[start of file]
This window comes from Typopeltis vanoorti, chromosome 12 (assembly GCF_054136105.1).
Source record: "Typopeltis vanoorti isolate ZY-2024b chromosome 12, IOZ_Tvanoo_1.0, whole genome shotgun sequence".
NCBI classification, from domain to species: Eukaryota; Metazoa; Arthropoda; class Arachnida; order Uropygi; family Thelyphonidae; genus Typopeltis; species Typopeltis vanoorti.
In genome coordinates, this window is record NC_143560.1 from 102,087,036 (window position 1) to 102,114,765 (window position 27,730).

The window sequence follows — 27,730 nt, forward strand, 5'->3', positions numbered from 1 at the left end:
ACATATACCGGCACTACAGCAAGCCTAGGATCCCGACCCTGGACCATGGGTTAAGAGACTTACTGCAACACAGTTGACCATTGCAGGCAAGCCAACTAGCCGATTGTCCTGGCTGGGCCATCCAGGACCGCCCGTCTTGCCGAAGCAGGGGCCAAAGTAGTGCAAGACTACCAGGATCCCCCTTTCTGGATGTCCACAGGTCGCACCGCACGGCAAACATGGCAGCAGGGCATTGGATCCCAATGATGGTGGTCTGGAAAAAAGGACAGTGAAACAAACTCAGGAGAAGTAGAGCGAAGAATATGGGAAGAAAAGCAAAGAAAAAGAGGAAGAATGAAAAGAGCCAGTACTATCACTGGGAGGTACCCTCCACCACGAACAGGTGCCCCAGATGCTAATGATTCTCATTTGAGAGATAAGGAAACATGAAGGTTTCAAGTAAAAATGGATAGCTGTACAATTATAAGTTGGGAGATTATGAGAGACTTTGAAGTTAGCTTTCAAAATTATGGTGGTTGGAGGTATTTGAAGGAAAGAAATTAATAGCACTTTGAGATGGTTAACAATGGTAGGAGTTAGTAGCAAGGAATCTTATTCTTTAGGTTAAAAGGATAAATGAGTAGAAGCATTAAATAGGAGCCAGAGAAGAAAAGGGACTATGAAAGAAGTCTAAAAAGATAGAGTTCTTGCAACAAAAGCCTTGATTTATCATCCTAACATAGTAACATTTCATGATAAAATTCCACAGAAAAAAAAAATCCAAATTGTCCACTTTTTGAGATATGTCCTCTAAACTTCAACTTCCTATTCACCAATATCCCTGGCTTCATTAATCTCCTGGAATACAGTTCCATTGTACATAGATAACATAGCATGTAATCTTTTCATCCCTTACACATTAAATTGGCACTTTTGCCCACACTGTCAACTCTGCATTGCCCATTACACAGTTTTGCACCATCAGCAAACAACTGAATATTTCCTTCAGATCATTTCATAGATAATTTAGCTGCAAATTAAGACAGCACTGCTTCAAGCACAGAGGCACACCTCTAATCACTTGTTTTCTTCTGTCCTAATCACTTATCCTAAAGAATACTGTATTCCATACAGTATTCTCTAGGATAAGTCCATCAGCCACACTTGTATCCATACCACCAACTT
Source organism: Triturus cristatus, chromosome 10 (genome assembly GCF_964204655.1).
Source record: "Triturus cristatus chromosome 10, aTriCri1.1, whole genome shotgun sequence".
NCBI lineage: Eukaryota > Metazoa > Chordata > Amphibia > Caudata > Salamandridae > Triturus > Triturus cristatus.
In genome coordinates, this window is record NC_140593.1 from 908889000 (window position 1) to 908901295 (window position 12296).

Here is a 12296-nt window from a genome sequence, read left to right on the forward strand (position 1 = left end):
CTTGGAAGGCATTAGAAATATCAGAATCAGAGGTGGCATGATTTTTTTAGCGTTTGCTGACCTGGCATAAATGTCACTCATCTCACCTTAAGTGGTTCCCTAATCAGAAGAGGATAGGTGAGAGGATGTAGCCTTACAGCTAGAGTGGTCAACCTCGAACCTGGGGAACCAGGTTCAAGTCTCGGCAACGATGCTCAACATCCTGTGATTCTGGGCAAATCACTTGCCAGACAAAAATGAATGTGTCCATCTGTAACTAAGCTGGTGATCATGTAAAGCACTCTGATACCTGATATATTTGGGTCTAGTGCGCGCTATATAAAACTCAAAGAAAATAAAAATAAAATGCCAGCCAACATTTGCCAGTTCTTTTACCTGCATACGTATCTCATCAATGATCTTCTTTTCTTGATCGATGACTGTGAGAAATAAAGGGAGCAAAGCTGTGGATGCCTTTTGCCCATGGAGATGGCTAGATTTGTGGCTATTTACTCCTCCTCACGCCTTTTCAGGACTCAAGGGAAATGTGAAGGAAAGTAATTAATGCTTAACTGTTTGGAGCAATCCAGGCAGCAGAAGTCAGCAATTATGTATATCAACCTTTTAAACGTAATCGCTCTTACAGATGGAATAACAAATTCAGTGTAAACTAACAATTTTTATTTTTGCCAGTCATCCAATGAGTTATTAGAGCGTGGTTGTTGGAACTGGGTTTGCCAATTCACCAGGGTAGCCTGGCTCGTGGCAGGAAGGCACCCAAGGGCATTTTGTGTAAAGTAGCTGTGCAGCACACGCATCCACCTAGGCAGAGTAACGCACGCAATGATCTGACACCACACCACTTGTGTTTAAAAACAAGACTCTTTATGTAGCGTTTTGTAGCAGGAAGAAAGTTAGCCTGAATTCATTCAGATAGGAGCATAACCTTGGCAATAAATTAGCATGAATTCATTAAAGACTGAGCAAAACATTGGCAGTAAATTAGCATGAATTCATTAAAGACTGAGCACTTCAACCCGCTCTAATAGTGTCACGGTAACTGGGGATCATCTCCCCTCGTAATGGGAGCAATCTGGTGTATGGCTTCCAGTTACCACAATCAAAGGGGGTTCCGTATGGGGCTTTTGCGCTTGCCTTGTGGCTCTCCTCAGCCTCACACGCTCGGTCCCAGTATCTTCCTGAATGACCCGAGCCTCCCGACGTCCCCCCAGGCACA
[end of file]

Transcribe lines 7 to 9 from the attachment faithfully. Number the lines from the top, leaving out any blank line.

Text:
Source organism: Triturus cristatus, chromosome 10 (genome assembly GCF_964204655.1).
Source record: "Triturus cristatus chromosome 10, aTriCri1.1, whole genome shotgun sequence".
NCBI lineage: Eukaryota > Metazoa > Chordata > Amphibia > Caudata > Salamandridae > Triturus > Triturus cristatus.